for everyone, for kings and all who are in high positions (verses 1b-2a)

How many of these people are Christians? Few indeed. We are to pray ‘for everyone’ – and Christians are a minority. We are to pray ‘for kings and all who are in high positions’ – well, in the days of this letter very few Christians held high office. But we seek the same amount of blessing for those who do not know Christ, or who are yet to know Christ, as for any Christians in need. It is the job of the Christian as part of mission to bless the world. We are not simply to rail against the aspects of life that we do not like, even if there is a place for a prophetic word against sin. We are also to bless those we believe to be outside the kingdom of God. It is like the days of Jeremiah. When some of the population of Judah was carried off to pagan Babylon by Nebuchadnezzar’s army, Jeremiah wrote them a letter, in which he told them to bless the place to which they had been taken (Jeremiah 29).

So can we ask ourselves, how can we bless the world where we live? Much of that will of course be by practical action, but it needs to be done on a foundation of prayer. Are there neighbours or colleagues we are praying for? Do our friends know that if they are in trouble, we would be willing to pray for them? Think: what might happen if your friend suddenly realised that Jesus had shown up in her life?

But as well as the general everyone, let us also think about the specific kings and all who are in high positions. Now we often pray for such people in our public intercessions. We pray for the needs of the world, we pray that rulers and governments will act with justice and for the sake of peace. All of that is good and I would not wish to stop it. However, Paul has other things in mind.

Note how this is linked with the reference in the next verse to ‘God our Saviour’. Not only is it true that God is our Saviour, Paul is reminding Timothy that these kings and rulers are not saviours[1]. Some of them expected to be acknowledged as saviours: think of the claims to divinity by Roman emperors, for example. This, then, is prayer that puts things in perspective – God’s perspective. Today we have other people and forces in society who want to claim that they can ‘save’: think of the inflated promises made for consumer goods, to take one example. Intercessory prayer that remembers God is our true Saviour dethrones these idols from their pedestals.

We need to dethrone these pretenders to the throne of God in our own lives, of course, and it is also a vital task for Christians to pray that idols will come crashing down in society. In that respect, is it too irresponsible to wonder whether the financial woes of the last five years have at least in part been a bringing down of false economic gods that have wrongly laid claim to our worship? Does prayer not begin to clear the ground, spiritually speaking, for what God wants to do in truth and love in a society?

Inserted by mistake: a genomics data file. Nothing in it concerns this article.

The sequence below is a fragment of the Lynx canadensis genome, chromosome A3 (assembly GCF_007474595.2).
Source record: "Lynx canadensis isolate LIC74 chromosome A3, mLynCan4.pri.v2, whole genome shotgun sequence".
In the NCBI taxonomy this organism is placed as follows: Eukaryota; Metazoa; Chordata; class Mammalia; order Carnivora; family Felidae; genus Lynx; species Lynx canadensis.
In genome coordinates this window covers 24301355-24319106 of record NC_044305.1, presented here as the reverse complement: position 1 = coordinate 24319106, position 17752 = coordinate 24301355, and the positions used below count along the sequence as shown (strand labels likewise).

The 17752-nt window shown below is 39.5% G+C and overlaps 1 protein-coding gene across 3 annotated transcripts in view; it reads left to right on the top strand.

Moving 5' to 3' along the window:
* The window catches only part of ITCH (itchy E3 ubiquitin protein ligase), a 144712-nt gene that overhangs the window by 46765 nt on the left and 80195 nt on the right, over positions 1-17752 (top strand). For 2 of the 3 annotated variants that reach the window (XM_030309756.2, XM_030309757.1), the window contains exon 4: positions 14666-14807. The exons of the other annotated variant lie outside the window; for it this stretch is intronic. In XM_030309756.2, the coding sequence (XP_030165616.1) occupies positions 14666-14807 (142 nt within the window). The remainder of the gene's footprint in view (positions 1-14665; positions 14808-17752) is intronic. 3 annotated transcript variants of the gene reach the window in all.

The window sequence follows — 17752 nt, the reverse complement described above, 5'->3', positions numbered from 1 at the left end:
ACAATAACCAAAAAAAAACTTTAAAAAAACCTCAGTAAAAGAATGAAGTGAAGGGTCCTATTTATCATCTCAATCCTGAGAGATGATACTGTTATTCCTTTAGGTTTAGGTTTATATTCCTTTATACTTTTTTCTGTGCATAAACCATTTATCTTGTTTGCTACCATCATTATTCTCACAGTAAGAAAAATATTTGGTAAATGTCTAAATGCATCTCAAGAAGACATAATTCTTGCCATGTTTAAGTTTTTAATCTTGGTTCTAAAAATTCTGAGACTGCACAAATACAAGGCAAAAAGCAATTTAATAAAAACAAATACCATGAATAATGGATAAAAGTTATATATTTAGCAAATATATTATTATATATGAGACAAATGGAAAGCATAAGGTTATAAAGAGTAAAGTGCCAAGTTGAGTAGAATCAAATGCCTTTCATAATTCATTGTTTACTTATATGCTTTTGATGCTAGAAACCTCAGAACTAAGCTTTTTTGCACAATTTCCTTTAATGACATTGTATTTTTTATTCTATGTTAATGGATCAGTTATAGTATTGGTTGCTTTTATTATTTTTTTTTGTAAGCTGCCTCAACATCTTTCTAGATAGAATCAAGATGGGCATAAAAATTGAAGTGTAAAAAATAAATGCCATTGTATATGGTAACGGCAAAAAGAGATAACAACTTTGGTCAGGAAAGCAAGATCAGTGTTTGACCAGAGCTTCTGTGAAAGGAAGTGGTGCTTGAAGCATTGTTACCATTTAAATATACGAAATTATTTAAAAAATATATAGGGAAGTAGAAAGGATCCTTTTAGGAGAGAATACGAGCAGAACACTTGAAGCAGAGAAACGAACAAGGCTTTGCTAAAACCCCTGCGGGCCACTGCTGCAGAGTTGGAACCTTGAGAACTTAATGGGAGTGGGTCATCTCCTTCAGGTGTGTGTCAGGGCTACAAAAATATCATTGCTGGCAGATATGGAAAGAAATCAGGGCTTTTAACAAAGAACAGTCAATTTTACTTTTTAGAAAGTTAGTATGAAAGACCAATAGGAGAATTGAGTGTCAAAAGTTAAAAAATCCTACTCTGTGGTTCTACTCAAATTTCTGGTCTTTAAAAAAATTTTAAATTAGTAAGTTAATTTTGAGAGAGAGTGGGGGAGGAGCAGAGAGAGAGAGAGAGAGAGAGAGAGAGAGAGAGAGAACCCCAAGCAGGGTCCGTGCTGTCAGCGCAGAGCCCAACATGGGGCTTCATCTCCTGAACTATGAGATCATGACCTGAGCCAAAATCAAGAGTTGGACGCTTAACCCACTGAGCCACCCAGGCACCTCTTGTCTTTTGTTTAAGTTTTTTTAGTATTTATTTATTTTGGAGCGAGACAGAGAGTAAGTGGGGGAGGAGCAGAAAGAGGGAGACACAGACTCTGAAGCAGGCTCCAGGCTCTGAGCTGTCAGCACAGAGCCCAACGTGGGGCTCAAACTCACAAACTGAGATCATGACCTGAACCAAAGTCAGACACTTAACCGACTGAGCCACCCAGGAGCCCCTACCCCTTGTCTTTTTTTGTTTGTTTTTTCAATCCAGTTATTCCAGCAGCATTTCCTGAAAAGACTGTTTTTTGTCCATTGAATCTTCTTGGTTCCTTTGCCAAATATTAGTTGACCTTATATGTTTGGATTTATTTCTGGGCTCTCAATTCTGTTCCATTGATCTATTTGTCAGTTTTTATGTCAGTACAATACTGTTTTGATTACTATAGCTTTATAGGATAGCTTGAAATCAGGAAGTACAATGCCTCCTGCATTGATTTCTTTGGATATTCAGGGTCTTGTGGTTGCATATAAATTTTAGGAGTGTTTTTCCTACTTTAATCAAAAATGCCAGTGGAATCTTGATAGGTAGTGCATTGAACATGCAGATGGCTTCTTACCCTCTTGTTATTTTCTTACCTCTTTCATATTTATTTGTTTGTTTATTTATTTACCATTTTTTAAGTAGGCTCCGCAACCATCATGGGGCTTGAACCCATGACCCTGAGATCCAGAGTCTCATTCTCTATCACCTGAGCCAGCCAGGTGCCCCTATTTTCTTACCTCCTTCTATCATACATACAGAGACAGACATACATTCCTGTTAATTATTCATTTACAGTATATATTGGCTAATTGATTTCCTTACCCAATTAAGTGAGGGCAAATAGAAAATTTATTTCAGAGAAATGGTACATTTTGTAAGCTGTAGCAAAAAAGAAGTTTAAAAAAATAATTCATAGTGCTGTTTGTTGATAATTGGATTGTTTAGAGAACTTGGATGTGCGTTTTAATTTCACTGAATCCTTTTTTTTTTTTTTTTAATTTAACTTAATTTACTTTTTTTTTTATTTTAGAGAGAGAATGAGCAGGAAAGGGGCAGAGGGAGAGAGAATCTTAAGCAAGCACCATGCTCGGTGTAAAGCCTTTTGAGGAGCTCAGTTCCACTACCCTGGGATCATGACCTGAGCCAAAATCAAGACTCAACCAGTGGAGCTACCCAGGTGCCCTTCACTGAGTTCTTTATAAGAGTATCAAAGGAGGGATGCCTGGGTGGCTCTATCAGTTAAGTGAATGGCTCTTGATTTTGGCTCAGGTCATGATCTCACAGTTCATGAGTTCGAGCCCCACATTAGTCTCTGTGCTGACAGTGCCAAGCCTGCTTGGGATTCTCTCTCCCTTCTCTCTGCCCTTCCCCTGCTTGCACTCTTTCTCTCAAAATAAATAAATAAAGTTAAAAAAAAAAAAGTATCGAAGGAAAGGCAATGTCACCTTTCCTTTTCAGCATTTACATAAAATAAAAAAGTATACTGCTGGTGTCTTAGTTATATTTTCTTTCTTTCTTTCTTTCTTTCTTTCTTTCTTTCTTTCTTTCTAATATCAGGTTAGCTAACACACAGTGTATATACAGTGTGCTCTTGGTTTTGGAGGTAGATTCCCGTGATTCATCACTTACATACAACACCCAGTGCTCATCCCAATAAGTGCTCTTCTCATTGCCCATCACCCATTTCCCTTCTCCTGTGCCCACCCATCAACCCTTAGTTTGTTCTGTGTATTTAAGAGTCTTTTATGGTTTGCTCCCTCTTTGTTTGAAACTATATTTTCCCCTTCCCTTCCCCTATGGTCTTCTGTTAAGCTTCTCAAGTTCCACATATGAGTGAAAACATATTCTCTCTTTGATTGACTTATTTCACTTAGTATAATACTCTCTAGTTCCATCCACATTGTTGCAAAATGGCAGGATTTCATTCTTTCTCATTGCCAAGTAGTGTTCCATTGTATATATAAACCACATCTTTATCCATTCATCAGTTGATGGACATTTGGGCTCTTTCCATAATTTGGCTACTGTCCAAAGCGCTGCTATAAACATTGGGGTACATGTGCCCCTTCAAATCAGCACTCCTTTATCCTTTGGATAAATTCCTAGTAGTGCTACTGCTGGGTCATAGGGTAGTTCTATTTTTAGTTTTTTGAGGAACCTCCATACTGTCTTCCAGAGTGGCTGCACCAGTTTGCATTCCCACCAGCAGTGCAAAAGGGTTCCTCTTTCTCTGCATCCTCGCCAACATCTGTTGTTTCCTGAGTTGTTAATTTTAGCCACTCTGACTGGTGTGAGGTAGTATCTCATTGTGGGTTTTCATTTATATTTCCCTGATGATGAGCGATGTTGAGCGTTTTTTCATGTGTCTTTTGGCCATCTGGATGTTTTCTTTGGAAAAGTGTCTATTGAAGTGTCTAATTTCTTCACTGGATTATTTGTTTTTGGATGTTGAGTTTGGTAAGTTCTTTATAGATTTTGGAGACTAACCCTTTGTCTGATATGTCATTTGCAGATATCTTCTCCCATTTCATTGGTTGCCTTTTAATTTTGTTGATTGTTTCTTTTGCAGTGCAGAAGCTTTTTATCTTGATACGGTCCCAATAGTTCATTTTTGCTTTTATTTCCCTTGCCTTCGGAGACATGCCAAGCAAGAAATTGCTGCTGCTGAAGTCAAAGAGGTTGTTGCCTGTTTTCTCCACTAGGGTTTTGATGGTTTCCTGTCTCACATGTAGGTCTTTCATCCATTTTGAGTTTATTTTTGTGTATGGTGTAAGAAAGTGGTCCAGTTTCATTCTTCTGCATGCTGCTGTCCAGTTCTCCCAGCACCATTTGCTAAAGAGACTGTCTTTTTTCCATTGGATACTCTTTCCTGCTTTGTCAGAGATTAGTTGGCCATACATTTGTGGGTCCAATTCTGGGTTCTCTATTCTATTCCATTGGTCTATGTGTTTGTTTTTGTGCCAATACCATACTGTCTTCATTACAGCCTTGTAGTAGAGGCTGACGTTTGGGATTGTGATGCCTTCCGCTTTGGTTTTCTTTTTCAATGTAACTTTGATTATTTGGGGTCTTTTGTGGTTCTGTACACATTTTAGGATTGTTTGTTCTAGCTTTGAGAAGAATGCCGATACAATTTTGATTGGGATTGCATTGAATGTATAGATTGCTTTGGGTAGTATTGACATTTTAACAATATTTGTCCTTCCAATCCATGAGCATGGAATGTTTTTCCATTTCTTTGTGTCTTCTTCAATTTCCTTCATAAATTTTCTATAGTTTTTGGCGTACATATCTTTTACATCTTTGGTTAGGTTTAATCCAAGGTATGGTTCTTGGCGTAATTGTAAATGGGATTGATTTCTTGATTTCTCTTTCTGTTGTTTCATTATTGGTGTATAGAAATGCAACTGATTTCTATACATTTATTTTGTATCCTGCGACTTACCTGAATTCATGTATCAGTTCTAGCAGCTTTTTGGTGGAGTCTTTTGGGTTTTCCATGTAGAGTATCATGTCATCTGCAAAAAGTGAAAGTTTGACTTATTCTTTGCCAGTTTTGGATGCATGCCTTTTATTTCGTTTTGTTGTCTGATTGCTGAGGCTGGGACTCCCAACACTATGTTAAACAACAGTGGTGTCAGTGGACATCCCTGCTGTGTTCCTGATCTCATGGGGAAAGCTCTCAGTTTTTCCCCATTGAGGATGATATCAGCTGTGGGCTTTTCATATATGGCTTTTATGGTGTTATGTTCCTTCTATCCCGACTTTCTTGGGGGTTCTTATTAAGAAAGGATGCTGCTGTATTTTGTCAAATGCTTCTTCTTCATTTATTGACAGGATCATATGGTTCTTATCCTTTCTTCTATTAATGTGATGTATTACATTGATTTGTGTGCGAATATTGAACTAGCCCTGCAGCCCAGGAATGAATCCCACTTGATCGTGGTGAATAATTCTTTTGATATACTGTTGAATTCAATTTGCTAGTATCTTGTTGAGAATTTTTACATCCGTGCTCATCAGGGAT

And that leads to the third and final question: why do we intercede?

Again, it probably seems like there is an obvious answer. We want things to get better. We want people to be healed. We want to see justice and peace.

Well, yes indeed to all those things! They can all be signs of God’s kingdom, and therefore such prayers are consistent with the Lord’s Prayer, where we pray for God’s kingdom to come, for his will to be done on earth as in heaven. But Paul goes further:

so that we may lead a quiet and peaceable life in all godliness and dignity. This is right and is acceptable in the sight of God our Saviour, who desires everyone to be saved and to come to the knowledge of the truth. (Verses 2b-4)

The part about leading ‘a quiet and peaceable life’ is probably there because the early Christians were a small and insignificant group of people, often not from influential strands of society. They could not hope to make a big political difference in their culture – and remember, it wasn’t a democracy as we know it, anyway. The best they could hope for was the chance to live undisturbed by persecution. Millions are the Christians today for whom that is also true. They need our prayers.

Beyond that, the ‘why; of prayer goes to another kingdom of God theme: the spread of the Gospel. ‘God our Saviour … desires everyone to be saved,’ says Paul, and he goes on in the remaining verses to talk about the key rôle of Jesus as mediator between God and humankind. Paul wants Christians to pray for those in authority so that the climate will be right in a society for the unfettered spread of the Gospel.